This issue of New World asks some fundamental questions of the UN. What is it for? Does it do its job well? Is it properly equipped? It’s a good moment for some introspection. As Sir Jeremy sets out opposite, the next few years will see a number of changes, not only for the UK, but on the regional and global level too. Many of these changes will be subject to scrutiny at our UN Forum event on 28 June.
These questions are based on a tacit understanding – and basic tenet of UNA-UK’s mission – that a strong, credible and effective United Nations is essential in what can at times seem an unfair and unstable world. Where things get complicated, however, is agreeing exactly how to make the UN work better.
Over the past seven decades, the Organization has undergone an extensive programme of trial and error, attempting both radical reform and minor adaptations. For followers of international relations, it is an exercise that has provided some fruitful lessons.
The most notable effort of recent years began under the tenure of Kofi Annan with his High-Level Panel on Threats, Challenges and Change. Formed to identify major challenges to international peace and security, and to make recommendations on how to tackle them, the panel’s report remains highly relevant 10 years on. Indeed, in an interview found here, panel member and former UNA-UK Chairman David Hannay reflects not only on the relative success of the proposals that were implemented, but also on the substantial work still left to be done.
It was with this exercise in mind that UN expert Professor Ed Luck wrote his starkly titled article, “How Not to Reform the United Nations”, in 2005. He considered the panel to be emblematic of the UN’s approach to reform, “following recurring patterns and producing largely predictable results”. A simplified version of this pattern can be found below – its six-step cycle will be familiar to UN watchers.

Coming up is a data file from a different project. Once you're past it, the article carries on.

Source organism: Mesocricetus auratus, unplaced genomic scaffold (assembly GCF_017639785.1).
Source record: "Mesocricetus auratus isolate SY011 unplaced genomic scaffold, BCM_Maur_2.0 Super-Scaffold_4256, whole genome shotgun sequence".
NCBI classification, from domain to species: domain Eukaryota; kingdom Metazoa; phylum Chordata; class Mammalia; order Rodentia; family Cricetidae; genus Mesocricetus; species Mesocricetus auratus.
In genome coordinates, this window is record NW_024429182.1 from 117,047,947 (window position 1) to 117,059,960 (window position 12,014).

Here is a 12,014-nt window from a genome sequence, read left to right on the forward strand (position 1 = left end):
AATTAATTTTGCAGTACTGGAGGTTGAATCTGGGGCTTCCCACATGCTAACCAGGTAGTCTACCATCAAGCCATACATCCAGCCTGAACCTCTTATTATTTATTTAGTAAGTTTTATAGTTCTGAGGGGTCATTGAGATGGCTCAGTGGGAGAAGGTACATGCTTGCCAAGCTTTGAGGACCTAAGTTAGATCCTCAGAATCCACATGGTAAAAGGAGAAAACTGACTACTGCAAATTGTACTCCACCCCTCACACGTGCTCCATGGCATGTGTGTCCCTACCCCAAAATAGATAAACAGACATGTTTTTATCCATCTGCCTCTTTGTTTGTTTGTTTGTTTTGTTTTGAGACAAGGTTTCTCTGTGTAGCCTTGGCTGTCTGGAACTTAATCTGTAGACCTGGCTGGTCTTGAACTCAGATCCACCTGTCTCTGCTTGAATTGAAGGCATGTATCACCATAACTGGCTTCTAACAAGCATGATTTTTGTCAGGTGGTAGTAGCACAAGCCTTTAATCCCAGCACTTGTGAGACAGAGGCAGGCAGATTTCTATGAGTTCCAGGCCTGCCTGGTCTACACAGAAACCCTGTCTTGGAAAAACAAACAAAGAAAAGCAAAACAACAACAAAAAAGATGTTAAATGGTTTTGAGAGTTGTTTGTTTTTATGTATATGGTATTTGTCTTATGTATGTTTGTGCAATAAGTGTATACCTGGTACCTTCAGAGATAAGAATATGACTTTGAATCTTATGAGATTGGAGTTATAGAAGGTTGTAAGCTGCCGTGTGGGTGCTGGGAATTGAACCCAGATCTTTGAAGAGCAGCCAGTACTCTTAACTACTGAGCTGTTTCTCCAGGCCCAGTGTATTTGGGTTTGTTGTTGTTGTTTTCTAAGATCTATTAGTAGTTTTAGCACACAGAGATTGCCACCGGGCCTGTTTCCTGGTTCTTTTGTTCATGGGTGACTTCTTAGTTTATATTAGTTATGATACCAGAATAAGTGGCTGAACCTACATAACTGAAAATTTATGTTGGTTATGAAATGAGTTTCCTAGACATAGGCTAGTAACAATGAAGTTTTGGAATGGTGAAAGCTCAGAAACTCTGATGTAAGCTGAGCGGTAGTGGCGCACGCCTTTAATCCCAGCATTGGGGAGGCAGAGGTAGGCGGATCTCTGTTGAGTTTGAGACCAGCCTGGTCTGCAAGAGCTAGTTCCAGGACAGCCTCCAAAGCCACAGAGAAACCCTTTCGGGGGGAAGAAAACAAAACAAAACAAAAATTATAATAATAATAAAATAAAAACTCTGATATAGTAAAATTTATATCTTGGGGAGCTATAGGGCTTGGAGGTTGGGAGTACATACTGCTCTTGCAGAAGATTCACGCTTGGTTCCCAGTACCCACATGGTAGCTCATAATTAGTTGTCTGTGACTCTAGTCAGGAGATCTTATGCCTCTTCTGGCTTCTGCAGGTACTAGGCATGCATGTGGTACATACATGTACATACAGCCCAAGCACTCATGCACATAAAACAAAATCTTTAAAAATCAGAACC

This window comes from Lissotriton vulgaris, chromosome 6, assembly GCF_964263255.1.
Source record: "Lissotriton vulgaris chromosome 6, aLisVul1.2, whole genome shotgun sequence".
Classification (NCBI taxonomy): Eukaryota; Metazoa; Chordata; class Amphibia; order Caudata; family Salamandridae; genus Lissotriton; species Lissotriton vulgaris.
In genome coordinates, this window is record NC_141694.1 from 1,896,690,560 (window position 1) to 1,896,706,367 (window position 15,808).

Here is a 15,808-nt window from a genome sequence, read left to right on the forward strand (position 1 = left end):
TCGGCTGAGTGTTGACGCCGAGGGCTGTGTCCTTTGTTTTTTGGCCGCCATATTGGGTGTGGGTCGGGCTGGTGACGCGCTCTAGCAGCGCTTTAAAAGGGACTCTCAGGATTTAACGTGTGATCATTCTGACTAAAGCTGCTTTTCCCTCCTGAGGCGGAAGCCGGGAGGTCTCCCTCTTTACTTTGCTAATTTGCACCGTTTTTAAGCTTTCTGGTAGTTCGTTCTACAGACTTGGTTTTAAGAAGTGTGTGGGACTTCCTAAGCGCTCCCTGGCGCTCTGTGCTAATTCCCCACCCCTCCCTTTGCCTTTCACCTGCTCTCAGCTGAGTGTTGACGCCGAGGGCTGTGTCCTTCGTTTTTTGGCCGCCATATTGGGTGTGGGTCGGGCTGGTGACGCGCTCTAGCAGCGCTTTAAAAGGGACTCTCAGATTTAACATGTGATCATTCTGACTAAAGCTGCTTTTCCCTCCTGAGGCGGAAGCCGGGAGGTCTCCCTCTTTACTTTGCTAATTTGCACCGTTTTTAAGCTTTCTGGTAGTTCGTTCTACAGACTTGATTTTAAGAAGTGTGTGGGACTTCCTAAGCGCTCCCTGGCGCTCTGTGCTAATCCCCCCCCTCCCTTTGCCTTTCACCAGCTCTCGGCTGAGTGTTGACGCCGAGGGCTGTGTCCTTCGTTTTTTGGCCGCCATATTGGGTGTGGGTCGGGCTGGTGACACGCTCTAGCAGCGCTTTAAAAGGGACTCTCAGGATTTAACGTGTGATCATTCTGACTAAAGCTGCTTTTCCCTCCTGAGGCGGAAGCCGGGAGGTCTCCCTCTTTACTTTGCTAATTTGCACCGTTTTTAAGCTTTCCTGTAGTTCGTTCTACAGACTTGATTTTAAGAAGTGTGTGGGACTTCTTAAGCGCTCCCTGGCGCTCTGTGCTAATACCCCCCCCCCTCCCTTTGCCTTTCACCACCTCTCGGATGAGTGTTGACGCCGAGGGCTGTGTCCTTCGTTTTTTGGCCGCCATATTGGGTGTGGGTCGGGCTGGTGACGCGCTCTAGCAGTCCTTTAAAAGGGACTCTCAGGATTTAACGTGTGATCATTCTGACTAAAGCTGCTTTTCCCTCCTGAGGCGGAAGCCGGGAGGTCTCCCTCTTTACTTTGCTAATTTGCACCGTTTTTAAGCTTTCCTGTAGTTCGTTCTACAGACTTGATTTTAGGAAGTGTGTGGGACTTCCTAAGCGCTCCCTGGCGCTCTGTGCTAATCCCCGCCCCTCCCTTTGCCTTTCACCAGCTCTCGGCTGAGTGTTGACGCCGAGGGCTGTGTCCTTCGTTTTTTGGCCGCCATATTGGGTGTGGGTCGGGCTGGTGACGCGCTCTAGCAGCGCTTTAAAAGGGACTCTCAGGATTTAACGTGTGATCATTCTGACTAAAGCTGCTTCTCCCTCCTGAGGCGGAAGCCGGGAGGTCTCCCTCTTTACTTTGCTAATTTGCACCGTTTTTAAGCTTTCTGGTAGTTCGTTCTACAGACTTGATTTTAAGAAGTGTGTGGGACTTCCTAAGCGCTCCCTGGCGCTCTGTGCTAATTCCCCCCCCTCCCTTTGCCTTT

The main thrust of the article is that while a package of institutional reforms can undoubtedly produce some good ideas, its impact will always be limited. As an intergovernmental body made up of 193 member states, protecting 193 interpretations of national interest, the UN has, as Luck observes, an “intrinsically political character”. Its most intractable problems are therefore political.
For example, for many the crisis in Syria, and the Security Council’s inability to address it adequately, overrides all other concerns. As Adam LeBor argues in our Talking Points feature, without addressing this issue, all other UN commitments ring hollow. Would Security Council enlargement resolve the impasse? Likely not. Would veto reform? Maybe. However, achieving the latter would be no mean feat, as French Ambassador Bernard Emié acknowledges in his article.
And so we arrive at what is perhaps an uncomfortable truth. As David Hannay suggests, while one part of the UN is seemingly broken beyond repair, “it is the rest of the UN system which has to mitigate the appalling consequences”.
At a time when those consequences may transcend borders – with conflicts drawing in neighbouring states, domino effect financial crises and changing weather patterns – deciding how best to shore up the UN’s defences is surely in the interest of everyone.
Hayley Richardson is Policy & Advocacy Officer at UNA-UK and editor of New World. You can follow her on Twitter at @hayliana.